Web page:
Friday, June 21, 2024

DUI News Blog

The Latest DUI News and Information From DUI Defense Attorneys Across the Country

An Introduction to DUI Field Sobriety Tests

TN DUI Lawyer Steve Oberman Many people believe that every field sobriety test helps an officer
determine if someone is intoxicated. This is not true. Officers may
administer and reference many different types of field sobriety
tests, but the National Highway Traffic Safety Administration
(NHTSA) has validated and standardized only three to assist
them in making a DUI arrest decision. Collectively these tests are
often referred to as NHTSA’s Standardized Field Sobriety Tests,
referred to by law enforcement officers as SFSTs, or just FSTs. It is
important to know that these tests are intended to assist an officer
to determine if someone’s blood alcohol content is above .08%, the
per se legal limit, and not if a person is intoxicated.

The three, standardized field sobriety tests are the:
1. (HGN) Test (what our clients
refer to as “the eye test”),
2. One-Leg Stand (OLS) Test, and
3. Walk-and-Turn (WAT) Test.

No other tests are approved by NHTSA for this purpose. NHTSA
contends that these tests are highly accurate in determining if a
subject’s blood alcohol content is above .08%. Many lawyers, in
both the legal and scientific communities, question the reliability of
these standardized tests. In fact, in 2005 Mr. Oberman co-authored
an article with Michael P. Hlastala, Ph.D. and Nayak Polissar,
Ph.D. entitled Statistical Evaluation of Standardized Field Sobriety
Tests. This article was published in the renown and peer reviewed
Journal of Forensic Sciences in the May 2005 edition.

By definition, because the tests are standardized, every officer administering the SFSTs, in all jurisdictions, must do so in the same manner – every time. NHTSA has established guidelines and training manuals to instruct officers on how to properly administer and score the standardized field sobriety tests. If an officer deviates from the precise instructions or scoring techniques,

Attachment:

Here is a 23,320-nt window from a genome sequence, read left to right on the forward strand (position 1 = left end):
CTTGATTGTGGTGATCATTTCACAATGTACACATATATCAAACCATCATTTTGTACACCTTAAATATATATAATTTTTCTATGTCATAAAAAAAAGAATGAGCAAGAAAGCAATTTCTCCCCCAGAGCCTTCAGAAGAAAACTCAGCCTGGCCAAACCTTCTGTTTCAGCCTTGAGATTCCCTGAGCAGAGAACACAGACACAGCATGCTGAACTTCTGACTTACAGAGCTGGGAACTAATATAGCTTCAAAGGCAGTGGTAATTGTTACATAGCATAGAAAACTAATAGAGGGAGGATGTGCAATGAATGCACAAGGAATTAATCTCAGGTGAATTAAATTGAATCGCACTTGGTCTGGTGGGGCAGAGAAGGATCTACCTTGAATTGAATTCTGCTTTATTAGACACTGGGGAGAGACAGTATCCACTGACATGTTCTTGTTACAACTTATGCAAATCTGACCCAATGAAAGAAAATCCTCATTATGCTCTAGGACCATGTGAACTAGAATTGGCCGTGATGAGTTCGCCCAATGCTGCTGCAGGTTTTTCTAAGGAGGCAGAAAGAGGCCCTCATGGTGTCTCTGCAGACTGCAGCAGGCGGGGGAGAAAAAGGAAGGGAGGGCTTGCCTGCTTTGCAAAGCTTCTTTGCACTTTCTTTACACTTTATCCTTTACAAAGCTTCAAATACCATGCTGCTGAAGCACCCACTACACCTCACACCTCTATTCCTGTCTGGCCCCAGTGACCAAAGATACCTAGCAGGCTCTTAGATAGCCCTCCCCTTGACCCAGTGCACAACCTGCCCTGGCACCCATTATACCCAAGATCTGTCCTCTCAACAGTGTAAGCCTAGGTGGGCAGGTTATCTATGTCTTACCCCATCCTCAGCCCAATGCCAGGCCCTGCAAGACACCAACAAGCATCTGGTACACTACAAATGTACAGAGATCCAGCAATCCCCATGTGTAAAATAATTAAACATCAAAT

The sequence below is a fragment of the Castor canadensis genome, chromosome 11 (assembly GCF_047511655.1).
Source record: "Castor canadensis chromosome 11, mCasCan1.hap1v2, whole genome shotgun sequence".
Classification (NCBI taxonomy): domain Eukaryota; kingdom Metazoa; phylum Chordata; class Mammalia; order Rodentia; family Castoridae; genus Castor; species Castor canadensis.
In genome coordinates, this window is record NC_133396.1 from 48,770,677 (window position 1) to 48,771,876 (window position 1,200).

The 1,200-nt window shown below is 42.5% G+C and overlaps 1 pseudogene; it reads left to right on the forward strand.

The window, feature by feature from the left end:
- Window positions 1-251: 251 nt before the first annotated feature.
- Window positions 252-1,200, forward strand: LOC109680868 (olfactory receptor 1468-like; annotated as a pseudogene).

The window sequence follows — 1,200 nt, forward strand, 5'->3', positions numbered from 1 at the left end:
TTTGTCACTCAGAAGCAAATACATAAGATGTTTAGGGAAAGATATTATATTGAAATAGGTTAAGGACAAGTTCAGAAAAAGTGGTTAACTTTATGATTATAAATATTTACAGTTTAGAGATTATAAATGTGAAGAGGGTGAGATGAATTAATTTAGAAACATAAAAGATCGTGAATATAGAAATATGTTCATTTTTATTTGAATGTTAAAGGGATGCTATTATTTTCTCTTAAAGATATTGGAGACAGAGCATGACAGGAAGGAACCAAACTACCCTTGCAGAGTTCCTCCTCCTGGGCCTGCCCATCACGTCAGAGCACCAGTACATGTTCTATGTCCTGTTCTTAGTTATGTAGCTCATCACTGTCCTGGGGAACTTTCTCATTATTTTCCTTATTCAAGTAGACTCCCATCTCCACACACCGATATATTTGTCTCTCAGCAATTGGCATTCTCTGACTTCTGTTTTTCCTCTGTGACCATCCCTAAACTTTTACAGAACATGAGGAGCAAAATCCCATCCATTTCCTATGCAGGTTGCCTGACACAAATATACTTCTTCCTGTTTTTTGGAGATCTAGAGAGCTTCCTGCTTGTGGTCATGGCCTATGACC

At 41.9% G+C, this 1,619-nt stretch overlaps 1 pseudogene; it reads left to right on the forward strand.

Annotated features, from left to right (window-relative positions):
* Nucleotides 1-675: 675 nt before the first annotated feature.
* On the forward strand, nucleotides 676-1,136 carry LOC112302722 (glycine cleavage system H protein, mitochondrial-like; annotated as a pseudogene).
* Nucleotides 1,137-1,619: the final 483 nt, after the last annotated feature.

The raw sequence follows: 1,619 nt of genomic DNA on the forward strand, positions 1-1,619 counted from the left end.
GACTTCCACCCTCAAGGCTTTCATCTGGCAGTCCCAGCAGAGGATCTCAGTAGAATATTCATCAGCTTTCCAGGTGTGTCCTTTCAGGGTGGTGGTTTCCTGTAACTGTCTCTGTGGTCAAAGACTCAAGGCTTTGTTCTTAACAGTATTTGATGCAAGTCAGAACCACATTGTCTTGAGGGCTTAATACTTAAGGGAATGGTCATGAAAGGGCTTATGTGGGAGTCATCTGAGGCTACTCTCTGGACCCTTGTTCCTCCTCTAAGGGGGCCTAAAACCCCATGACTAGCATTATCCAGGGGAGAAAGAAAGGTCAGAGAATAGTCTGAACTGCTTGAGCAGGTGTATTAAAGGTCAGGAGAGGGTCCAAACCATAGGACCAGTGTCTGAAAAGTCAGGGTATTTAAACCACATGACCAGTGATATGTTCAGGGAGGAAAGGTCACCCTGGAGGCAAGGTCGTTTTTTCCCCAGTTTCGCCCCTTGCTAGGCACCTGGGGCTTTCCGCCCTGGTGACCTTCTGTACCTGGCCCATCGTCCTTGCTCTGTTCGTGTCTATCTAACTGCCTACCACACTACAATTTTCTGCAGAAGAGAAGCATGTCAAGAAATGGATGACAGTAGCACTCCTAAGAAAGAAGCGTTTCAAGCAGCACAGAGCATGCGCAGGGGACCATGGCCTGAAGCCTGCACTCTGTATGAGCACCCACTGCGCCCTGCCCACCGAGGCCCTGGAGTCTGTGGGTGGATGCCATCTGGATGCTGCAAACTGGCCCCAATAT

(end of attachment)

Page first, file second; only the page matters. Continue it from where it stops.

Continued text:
any opinions based upon the results of the tests would be of compromised validity.

When administering the standardized field sobriety tests, officers
are trained to look for certain “clues” or signs that the person has
not performed the test correctly. Each of the three standardized
tests calls for the officer to look for different clues. Exhibiting a
certain number of clues during a test is indicative of blood alcohol
content above .08%. The number of clues that indicate that a
person’s blood alcohol content is above .08% are different for each
test. No one test is dispositive of the estimate of blood alcohol
content, but, taken together, the tests are designed to help an
officer reach the intended conclusion.
Additional information about Standardized Field Sobriety Tests,
as well as information about the National Highway Traffic Safety
Administration may be found by visiting NHTSA’s website. If you
have not yet hired a lawyer, questions regarding Tennessee DUI
arrests may be directed to Steve Oberman, Sara Compher-Rice or
Nate Evans by calling (865) 249-7200.

If you have hired a lawyer, you may have your lawyer contact us
for assistance. Questions regarding Field Sobriety Tests outside of
Tennessee should be directed to a lawyer listed on the home page
of this blog affiliated with the state of arrest.

Tagged with

Steve Oberman

Steve Oberman

Since graduating from the University of Tennessee Law School in 1980, Mr. Oberman has become established as a national authority on the intricacies of DUI defense law. Steve is a former Dean of the National College for DUI Defense, co-author of a national treatise ("Drunk Driving Defense" published by Aspen/Wolters-Kluwer), and author of "DUI: The Crime and Consequences in Tennessee" (published by Thomson-Reuters/West). He has taught thousands of lawyers, judges, and members of the general public about the intricacies of this crime. Steve was selected as a Fulbright Scholar to teach American Criminal Law and American Trial Advocacy at the University of Latvia School of Law in 2019; in 2023 taught for a semester as a visiting professor at Eötvös Loránd University (ELTE) Faculty of Law in Budapest, Hungary; and as a Fulbright Scholar at the University of Ljubljana Faculty of Law in 2024. Steve has also presented at a number of judicial conferences in the United States and Canada as well as for law enforcement agencies, including the Federal Bureau of Investigation and the Czech Republic Police Academy. As a Tennessee DUI attorney, Mr. Oberman has successfully defended over two thousand clients charged with Driving Under the Influence of alcohol and/or drugs. In 2006, Mr. Oberman became the first DUI lawyer in Tennessee to be recognized by the National College for DUI Defense as a Board Certified Specialist in the area of DUI Defense law.

Leave a Reply

Your email address will not be published. Required fields are marked *